Which herbal teas to avoid during pregnancy and breastfeeding
Sage tea: It’s OK to use sage in cooking, but you should avoid sage in concentrated forms during pregnancy such as in teas. It’s been linked to miscarriage and high blood pressure.
Parsley tea: Avoid parsley tea during pregnancy. If you drink large amounts, it may increase your risk of miscarriage and affect how your baby develops.
Where to get more information
For information on prescription, over the counter and herbal medicines, call the NPS Medicines Line on 1300 MEDICINE (1300 633 424)
Call Pregnancy, Birth and Baby on 1800 882 436 to speak to a maternal child health nurse.
Learn more here about the development and quality assurance of healthdirect content.
Herbal Tea and Pregnancy | American Pregnancy Association
Many alternative medicine health care providers feel that consuming certain herbal teas during pregnancy is a great way to support optimal pregnancy health. Herbal teas can often provide an additional source of nutrients such as calcium, magnesium, and iron. However, due to the lack of studies on most herbs, the FDA encourages caution when ingesting herbal teas.
To understand which herbal teas are safe to consume during pregnancy, let’s first look at the different types of teas and how they are made.
Differences Between Non-Herbal and Herbal
There are two different types of teas, non-herbal and herbal. The non-herbal teas can be broken down into 3 categories: black, green, and oolong.
Black tea is the most common type of non-herbal tea. It includes blends such as English breakfast, Earl Grey, and Orange Pekoe.
Green tea has a more delicate taste than black tea. The oolong teas are a combination of green and black tea.
Non-herbal teas contain varying amounts of caffeine and antioxidants.
Non-herbal teas are made from leaves of tea plants.
The longer the oxidation time (fermenting) of the leaf, the higher the caffeine level.
The brewing time, size of the leaf and type of tea leaf can also influence how much caffeine is in the tea.
Decaf versions of non-herbal teas still contain a bit of caffeine.
Made from the roots, berries, flowers, seeds, and leaves of a variety of plants not from actual tea plant leaves.
True herbal teas do not contain caffeine. (This does not include any other drinks that are called “tea” but truly are not, such as mate tea.)
These teas can also be used as medicinal remedies (relatingto, or having the properties of medicine).
Which teas are safe during pregnancy?
Although non-herbal tea is assumed to have great health benefits due to the antioxidants, it also contains caffeine, which pregnant and breastfeeding women are often encouraged to cut down on or eliminate.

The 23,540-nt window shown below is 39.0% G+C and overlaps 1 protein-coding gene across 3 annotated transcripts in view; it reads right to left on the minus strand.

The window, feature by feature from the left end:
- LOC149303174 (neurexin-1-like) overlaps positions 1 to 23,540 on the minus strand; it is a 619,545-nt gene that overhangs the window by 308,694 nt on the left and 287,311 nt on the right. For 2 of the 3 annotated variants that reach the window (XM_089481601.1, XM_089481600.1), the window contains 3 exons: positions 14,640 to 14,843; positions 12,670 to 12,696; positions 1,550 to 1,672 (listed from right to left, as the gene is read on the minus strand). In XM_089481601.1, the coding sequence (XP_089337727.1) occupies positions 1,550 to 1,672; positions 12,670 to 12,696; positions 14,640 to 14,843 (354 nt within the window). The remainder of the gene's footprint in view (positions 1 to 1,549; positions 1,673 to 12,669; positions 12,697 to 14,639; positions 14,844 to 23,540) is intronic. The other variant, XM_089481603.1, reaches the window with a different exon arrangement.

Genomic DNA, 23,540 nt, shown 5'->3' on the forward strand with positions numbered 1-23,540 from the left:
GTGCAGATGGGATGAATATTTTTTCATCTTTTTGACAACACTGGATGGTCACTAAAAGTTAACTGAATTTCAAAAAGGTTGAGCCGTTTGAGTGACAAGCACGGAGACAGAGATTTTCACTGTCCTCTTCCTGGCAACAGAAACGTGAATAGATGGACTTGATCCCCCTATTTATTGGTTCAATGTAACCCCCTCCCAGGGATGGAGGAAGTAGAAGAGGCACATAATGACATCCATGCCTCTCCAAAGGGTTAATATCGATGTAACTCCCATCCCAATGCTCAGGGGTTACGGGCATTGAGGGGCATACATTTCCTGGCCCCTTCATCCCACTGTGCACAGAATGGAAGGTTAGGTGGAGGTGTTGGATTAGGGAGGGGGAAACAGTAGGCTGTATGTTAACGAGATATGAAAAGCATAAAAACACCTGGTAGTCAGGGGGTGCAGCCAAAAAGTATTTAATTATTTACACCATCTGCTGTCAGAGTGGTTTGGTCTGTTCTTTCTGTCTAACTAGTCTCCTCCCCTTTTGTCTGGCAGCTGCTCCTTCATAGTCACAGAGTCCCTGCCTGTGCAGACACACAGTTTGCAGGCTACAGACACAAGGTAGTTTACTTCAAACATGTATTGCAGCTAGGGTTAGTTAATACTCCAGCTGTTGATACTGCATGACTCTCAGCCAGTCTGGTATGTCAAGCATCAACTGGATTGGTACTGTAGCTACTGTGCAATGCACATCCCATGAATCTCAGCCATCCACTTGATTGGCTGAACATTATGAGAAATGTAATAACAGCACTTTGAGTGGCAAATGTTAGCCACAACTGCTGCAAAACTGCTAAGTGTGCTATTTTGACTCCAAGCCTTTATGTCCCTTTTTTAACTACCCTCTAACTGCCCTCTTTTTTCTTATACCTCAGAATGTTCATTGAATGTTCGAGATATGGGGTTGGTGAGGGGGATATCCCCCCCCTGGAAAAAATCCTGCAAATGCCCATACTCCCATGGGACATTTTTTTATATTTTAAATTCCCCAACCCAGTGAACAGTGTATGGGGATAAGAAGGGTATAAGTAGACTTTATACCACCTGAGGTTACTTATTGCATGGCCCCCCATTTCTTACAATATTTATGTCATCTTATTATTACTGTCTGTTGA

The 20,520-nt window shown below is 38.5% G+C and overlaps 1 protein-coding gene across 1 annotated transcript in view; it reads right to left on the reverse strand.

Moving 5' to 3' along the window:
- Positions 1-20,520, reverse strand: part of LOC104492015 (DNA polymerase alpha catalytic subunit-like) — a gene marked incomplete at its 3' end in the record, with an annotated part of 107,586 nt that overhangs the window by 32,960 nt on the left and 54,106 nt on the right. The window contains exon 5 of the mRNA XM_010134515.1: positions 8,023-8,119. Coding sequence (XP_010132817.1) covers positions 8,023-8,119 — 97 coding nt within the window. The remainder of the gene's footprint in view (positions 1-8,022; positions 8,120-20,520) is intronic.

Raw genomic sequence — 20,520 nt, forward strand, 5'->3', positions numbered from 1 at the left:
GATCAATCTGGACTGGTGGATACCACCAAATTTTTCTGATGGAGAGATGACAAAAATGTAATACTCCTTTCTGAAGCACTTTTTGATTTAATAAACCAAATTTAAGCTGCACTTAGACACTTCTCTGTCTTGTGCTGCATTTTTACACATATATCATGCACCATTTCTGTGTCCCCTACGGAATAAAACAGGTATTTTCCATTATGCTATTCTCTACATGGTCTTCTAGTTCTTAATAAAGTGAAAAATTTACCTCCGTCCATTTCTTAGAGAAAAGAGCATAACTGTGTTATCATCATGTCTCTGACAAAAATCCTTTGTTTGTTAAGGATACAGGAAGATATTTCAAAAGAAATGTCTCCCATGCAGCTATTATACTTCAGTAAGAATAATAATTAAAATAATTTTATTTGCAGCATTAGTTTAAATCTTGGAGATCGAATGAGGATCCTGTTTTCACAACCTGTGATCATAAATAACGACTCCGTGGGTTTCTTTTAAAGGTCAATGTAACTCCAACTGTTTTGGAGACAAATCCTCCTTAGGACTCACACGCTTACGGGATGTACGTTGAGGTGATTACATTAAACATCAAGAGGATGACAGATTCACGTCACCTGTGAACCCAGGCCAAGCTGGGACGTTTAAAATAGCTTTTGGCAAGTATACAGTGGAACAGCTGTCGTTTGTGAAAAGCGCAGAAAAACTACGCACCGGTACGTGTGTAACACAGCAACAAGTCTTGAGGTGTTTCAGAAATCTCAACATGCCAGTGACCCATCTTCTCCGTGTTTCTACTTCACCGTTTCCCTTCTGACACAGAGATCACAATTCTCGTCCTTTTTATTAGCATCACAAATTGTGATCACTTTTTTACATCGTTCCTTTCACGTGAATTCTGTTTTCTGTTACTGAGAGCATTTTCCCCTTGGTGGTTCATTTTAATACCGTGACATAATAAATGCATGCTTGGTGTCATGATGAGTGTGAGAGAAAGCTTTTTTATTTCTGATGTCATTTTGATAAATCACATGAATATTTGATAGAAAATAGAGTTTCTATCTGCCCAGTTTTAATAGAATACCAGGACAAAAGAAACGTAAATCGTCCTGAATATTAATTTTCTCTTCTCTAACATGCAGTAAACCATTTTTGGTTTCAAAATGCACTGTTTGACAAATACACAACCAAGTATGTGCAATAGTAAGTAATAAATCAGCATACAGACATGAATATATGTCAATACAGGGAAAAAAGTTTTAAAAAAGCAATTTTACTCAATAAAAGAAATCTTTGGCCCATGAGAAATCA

The average cup of non-herbal tea contains about 40-50 milligrams of caffeine. Decaffeinated nonherbal tea does still contain a bit of caffeine; however, the amount is usually only about .4 milligrams.
Caffeine crosses the placenta and reaches your developing baby. The baby cannot metabolize caffeine like an adult can. Also, consuming caffeine while breastfeeding could contribute to infant sleep disorders.
For this reason, there is controversy on how much caffeine is safe, or if it should be avoided altogether. We know that the less caffeine consumed, the better it is for your baby while pregnant or breastfeeding.
Talk with your midwife or doctor about what amount is safe. This will help you make the decision on whether to consume non-herbal teas.
Herbal teas are naturally caffeine-free, so caffeine is not an issue when consuming this type of tea. The concern with consuming herbal teas during pregnancy is the lack of data available on most herbs and their effects on a developing fetus. There are mixed opinions on the safety of herbal teas, for both pregnant and non-pregnant women.
Most commercial brands of herbal teas are thought to be safe for anyone to consume in reasonable amounts. Herbal tea companies, such as Celestial Seasonings, report that they do not use any herbs that are considered dangerous and choose to use herbs from guidelines that the FDA has published.
The herbal teas that are considered to be unsafe are those that are not made commercially, those made with excessive amounts of herbs (amounts larger than those found in common foods or drinks), and those made with herbs that are known to be toxic.
As with most things, it is always best to talk with your midwife or doctor about any herbal teas that you are interested in drinking.